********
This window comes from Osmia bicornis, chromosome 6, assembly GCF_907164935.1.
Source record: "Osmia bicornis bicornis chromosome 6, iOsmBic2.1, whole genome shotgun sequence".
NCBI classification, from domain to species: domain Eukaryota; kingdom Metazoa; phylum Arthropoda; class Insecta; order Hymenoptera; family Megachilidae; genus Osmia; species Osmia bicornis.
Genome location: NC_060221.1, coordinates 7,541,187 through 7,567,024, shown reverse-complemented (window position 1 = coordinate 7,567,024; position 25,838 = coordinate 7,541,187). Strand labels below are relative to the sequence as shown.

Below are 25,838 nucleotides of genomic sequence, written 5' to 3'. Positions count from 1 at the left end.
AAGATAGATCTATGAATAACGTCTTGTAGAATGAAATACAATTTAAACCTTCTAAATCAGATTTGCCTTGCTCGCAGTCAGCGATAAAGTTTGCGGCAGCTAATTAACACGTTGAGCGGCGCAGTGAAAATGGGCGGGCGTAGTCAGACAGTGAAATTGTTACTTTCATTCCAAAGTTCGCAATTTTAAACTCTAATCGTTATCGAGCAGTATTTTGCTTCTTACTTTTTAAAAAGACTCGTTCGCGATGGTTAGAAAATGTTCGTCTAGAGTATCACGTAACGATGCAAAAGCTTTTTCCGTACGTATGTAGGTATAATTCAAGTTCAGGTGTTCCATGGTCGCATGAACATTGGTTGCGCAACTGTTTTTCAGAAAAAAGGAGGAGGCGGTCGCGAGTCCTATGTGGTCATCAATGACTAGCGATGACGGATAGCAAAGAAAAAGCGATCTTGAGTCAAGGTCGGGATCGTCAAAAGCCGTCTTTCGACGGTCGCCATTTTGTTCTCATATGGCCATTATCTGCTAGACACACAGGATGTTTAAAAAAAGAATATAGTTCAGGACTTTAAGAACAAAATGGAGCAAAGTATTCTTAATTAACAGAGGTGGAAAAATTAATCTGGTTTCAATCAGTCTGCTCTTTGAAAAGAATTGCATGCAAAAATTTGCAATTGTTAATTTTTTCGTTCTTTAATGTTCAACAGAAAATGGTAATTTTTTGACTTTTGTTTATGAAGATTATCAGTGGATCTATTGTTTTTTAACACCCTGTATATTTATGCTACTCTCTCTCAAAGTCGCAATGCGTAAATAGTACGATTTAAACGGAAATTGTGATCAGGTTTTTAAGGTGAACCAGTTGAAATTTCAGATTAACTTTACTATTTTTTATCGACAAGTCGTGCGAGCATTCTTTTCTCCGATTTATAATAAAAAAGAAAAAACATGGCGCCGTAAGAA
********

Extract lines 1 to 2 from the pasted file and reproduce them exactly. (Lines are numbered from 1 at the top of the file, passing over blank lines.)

This window comes from Osmia bicornis, chromosome 6, assembly GCF_907164935.1.
Source record: "Osmia bicornis bicornis chromosome 6, iOsmBic2.1, whole genome shotgun sequence".